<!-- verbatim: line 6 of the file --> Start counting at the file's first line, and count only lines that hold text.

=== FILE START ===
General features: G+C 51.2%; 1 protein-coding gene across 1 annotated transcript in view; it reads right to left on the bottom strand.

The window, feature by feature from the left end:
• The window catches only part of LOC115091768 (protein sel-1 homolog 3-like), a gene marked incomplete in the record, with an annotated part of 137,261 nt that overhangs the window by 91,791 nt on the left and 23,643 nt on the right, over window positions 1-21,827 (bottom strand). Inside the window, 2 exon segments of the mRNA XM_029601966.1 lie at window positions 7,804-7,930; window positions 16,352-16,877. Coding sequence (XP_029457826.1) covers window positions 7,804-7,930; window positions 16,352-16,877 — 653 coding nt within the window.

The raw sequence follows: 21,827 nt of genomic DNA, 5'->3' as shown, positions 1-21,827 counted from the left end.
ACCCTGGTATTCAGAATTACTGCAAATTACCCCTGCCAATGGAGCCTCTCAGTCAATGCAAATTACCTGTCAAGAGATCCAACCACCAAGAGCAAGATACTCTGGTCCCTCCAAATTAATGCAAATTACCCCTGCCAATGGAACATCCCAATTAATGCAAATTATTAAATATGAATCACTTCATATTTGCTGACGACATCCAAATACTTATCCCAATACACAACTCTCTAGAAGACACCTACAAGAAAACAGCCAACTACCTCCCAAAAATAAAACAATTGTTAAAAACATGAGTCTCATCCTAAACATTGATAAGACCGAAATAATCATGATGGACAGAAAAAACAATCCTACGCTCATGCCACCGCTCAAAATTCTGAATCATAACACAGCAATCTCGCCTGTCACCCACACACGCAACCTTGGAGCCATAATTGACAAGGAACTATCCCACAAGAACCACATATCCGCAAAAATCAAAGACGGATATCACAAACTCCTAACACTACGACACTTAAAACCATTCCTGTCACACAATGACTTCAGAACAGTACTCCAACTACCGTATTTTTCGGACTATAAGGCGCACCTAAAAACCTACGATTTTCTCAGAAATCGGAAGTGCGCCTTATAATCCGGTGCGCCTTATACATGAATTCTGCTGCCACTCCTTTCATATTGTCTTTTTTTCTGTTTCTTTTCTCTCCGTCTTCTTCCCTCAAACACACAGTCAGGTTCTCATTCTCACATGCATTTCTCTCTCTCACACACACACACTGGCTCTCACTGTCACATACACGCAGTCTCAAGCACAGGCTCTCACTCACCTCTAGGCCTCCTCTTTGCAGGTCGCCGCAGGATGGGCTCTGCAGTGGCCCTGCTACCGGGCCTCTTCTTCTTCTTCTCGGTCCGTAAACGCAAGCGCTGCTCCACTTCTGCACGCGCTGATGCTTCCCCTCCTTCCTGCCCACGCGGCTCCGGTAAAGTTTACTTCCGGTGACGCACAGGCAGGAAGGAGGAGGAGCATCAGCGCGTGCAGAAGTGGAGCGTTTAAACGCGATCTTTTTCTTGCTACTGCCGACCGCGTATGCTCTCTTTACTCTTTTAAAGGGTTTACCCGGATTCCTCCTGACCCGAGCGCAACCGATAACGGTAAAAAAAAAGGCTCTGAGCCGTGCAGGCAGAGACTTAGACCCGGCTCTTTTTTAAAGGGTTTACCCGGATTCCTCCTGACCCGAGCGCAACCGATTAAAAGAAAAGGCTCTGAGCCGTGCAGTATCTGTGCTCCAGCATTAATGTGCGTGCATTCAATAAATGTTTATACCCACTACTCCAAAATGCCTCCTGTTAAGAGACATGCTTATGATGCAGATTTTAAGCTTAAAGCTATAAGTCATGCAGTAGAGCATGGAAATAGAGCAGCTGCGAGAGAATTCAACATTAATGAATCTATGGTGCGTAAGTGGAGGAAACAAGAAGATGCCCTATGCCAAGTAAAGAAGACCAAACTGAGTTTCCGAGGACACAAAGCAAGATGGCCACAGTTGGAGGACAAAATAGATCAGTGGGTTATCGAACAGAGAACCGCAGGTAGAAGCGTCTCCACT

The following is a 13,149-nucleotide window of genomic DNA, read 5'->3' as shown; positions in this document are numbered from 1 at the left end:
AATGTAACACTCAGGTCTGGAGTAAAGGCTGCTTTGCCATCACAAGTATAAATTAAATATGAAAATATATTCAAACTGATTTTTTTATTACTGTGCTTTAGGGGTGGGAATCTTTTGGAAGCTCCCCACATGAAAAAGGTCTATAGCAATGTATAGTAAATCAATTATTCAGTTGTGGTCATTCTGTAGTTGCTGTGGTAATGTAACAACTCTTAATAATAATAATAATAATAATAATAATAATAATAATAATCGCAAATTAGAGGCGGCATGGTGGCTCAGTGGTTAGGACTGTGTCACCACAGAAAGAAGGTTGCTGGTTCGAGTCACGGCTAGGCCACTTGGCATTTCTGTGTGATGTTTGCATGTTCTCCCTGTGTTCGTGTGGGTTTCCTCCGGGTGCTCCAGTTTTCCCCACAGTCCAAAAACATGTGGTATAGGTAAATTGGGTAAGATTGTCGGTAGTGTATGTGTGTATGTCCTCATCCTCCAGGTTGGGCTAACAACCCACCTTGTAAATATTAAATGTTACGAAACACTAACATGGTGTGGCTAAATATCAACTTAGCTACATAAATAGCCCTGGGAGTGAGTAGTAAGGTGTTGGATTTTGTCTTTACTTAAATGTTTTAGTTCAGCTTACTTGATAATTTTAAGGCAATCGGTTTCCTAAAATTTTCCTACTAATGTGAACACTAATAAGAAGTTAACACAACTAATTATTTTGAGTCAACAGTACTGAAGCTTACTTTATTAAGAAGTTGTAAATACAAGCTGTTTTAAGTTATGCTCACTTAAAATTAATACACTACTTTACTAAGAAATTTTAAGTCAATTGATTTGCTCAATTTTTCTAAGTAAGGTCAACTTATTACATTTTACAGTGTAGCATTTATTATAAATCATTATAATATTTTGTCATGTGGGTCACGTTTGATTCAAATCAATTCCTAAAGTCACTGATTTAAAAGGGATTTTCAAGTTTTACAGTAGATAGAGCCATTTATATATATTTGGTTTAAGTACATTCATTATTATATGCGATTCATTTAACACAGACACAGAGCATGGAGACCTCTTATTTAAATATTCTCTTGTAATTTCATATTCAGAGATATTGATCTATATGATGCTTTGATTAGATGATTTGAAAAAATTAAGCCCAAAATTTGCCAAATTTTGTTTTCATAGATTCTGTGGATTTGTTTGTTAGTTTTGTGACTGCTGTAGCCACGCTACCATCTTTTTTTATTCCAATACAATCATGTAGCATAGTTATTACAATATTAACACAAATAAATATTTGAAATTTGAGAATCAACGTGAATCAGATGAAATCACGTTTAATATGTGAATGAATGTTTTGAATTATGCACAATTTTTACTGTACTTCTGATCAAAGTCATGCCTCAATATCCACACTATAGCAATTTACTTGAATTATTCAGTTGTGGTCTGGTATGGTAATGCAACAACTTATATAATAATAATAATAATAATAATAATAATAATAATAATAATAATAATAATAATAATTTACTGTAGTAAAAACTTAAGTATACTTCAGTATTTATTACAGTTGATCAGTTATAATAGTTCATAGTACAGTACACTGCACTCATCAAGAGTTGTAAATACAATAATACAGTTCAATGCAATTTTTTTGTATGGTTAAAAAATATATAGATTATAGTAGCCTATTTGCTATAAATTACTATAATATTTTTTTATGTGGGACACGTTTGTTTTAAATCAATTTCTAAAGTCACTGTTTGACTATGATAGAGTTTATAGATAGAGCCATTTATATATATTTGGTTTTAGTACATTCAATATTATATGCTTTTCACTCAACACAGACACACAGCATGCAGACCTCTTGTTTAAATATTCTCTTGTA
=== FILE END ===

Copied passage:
The following is a 13,149-nucleotide window of genomic DNA, read 5'->3' as shown; positions in this document are numbered from 1 at the left end: